MOOCs: College Disruption or Enlightenment?
In the past year, top-performing universities, including MIT, Harvard, Princeton and Stanford, offered MOOCs--free, online courses available to the public, indefinitely. Until last week, students could not earn college credit from these digital courses. While thousands of students continue to take advantage of MOOCs, Cary Nelson, former president of the American Association of University Professors, told Inside HigherEd, MOOCs lack in their ability to provide interaction among faculty and students, a key aspect of student learning.
“It’s not education, and it’s not even a reliable means for credentialing people,” Nelson said. “It’s fine to put lectures online, but this plan only degrades degree programs if it plans to substitute for them.”
Margaret Soltan, an associate professor at George Washington University, agreed with Nelson, arguing that distant education providers may not provide the most efficient learning practices.
“Online is clearly inferior, even if done very well, (compared to) face-to-face education and to the social rites of growing up, which college represents for many, many people,” Soltan noted.
Though for Sebastian Thrun, president of the MOOC provider Udacity and a Google fellow, the allure of free online courses is their ability to “bring Stanford to the world.” With college attainment gaps spread disproportionately among lower-income and minority students, access to an Ivy League education is undoubtedly a transformative measure in closing the education gap.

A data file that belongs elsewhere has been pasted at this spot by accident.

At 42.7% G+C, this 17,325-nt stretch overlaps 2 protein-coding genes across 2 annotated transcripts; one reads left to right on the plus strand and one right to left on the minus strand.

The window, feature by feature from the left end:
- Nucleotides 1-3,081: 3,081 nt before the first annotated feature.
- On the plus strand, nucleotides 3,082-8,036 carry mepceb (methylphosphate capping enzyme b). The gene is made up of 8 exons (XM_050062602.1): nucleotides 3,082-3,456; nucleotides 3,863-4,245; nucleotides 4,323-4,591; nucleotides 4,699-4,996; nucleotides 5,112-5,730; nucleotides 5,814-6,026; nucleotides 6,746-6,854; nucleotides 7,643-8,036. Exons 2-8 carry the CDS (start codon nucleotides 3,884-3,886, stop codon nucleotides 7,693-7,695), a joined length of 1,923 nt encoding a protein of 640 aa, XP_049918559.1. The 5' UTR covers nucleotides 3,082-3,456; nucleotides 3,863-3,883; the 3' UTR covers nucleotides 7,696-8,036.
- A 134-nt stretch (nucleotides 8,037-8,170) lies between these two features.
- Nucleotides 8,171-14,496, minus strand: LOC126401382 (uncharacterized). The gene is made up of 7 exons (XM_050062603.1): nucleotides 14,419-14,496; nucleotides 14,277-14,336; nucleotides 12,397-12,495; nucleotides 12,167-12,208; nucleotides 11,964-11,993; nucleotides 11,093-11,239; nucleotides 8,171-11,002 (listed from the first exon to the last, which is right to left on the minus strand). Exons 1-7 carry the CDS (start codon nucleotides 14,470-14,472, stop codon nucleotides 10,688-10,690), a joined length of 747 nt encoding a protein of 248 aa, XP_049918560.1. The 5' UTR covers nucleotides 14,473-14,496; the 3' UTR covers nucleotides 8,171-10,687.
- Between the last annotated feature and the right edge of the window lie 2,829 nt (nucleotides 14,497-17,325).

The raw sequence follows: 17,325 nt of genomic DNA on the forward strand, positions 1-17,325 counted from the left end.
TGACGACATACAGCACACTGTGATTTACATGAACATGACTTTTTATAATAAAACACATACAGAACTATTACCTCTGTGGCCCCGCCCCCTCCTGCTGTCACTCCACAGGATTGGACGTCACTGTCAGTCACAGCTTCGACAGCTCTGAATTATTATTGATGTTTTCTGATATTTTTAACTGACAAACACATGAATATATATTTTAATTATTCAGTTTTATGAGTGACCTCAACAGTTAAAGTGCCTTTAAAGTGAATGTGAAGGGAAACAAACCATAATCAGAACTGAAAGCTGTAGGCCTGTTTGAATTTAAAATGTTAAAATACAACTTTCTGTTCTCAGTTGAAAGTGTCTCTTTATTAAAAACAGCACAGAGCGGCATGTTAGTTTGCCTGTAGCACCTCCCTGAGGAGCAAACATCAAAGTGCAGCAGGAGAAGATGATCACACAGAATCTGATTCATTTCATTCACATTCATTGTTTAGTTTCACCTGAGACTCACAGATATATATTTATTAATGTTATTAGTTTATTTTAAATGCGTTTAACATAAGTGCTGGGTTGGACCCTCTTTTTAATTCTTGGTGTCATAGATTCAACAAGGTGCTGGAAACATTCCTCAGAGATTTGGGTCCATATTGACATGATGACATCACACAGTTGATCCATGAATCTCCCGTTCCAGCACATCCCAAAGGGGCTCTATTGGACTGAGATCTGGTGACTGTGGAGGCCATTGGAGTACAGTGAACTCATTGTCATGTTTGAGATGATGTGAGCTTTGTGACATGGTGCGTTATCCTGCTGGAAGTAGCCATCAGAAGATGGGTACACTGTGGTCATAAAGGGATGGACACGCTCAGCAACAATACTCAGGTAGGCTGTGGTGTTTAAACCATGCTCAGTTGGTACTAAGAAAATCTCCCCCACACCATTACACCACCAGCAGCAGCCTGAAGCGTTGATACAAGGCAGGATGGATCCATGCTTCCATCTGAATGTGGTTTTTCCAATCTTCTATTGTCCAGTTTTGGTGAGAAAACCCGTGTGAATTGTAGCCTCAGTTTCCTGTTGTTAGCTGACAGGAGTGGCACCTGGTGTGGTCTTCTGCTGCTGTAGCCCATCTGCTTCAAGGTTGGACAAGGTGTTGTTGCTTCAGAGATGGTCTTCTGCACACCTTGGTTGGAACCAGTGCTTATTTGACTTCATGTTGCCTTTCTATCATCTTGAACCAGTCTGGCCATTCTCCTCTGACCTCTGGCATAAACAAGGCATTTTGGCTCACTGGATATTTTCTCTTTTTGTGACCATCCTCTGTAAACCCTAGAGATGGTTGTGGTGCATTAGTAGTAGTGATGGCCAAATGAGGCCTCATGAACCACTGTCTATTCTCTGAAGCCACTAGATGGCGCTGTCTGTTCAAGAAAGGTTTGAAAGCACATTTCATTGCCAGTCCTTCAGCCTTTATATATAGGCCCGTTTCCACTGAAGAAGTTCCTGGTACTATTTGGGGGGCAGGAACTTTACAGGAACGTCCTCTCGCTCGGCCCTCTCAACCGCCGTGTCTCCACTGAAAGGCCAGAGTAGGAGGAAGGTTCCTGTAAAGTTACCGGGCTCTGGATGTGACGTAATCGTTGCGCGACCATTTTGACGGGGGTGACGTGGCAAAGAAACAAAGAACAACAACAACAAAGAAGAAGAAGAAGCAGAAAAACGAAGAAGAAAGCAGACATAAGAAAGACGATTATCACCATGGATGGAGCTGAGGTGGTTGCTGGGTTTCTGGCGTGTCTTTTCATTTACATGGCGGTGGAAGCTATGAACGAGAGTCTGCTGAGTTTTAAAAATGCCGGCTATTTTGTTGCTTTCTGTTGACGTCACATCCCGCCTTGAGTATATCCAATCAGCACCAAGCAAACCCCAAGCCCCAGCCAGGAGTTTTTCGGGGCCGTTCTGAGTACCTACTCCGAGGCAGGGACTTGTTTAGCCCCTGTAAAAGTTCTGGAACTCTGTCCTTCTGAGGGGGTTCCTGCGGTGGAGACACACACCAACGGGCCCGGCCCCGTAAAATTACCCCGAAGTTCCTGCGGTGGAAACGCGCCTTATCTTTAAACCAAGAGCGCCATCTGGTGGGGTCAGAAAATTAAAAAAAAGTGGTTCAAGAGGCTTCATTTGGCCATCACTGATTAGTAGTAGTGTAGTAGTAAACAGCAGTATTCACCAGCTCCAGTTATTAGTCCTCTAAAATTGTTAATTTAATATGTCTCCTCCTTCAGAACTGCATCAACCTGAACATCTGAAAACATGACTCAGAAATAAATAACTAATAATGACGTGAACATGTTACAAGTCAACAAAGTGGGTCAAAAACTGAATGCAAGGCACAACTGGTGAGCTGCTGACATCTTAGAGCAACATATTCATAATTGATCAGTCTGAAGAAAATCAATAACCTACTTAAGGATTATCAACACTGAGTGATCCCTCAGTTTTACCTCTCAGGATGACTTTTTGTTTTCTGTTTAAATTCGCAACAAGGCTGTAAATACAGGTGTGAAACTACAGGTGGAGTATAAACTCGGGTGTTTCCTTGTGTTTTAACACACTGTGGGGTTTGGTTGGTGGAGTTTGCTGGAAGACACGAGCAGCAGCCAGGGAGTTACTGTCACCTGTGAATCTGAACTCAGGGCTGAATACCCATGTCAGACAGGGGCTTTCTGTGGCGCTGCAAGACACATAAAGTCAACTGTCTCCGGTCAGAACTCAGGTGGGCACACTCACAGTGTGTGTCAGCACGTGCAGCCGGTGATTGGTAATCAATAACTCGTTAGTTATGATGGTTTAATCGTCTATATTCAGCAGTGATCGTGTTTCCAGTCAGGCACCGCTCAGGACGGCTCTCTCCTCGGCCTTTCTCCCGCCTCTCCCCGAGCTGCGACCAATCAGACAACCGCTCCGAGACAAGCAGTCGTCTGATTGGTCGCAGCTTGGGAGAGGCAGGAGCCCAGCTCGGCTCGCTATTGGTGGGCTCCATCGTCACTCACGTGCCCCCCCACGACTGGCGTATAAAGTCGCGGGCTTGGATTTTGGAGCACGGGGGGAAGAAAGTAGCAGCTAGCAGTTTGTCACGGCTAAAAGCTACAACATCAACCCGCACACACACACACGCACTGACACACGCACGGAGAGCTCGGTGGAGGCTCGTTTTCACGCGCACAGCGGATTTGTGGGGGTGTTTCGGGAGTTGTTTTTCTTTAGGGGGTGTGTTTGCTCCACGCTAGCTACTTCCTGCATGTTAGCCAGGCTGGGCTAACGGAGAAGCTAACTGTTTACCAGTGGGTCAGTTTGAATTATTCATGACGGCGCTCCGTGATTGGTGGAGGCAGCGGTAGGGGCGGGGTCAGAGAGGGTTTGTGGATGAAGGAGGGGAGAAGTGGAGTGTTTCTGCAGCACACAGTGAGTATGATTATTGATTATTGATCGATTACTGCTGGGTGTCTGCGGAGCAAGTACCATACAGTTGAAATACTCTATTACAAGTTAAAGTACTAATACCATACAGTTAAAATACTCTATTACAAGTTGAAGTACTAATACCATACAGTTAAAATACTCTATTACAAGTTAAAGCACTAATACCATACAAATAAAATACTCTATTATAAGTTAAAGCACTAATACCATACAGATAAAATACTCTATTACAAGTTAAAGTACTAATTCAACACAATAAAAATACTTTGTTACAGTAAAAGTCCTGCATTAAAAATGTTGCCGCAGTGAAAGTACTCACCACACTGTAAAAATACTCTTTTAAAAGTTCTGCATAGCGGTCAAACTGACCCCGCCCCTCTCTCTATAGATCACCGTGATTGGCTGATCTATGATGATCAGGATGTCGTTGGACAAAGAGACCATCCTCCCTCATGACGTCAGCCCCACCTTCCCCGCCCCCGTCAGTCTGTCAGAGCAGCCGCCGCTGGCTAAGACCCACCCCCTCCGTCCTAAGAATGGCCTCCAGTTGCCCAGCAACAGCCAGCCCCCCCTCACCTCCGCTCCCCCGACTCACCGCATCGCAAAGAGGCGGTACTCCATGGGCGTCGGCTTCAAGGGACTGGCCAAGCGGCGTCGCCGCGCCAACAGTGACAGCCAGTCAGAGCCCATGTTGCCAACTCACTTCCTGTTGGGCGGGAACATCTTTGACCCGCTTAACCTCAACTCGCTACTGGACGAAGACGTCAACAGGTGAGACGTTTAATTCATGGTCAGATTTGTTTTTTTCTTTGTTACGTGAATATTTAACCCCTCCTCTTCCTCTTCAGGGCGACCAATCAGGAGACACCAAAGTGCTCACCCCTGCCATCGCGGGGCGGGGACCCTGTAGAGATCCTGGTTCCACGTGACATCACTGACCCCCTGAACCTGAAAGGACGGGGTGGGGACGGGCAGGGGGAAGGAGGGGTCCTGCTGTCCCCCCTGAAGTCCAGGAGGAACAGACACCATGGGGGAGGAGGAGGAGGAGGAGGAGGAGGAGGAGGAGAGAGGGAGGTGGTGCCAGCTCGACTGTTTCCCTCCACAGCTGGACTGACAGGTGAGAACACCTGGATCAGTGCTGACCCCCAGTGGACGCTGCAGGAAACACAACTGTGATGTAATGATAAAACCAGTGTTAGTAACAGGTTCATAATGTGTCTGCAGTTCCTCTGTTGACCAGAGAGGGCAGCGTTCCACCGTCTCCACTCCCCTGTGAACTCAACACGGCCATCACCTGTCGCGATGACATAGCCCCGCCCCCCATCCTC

The American Council of Education (ACE) is responding to the move toward massive open online courses with research to help answer the questions of whether MOOCs are truly an answer for democratizing higher education.
ACE President Molly Corbett explained, "MOOCs are an intriguing, innovative new approach that holds much promise for engaging students across the country and around the world, as well as for helping colleges and universities broaden their reach. But as with any new approach, there are many questions about long-term potential, and ACE is eager to help answer questions such as whether MOOCs can help raise degree completion, deepen college curricula and increase learning productivity."
Cherise Lesesne is a reporter for Campus Progress.
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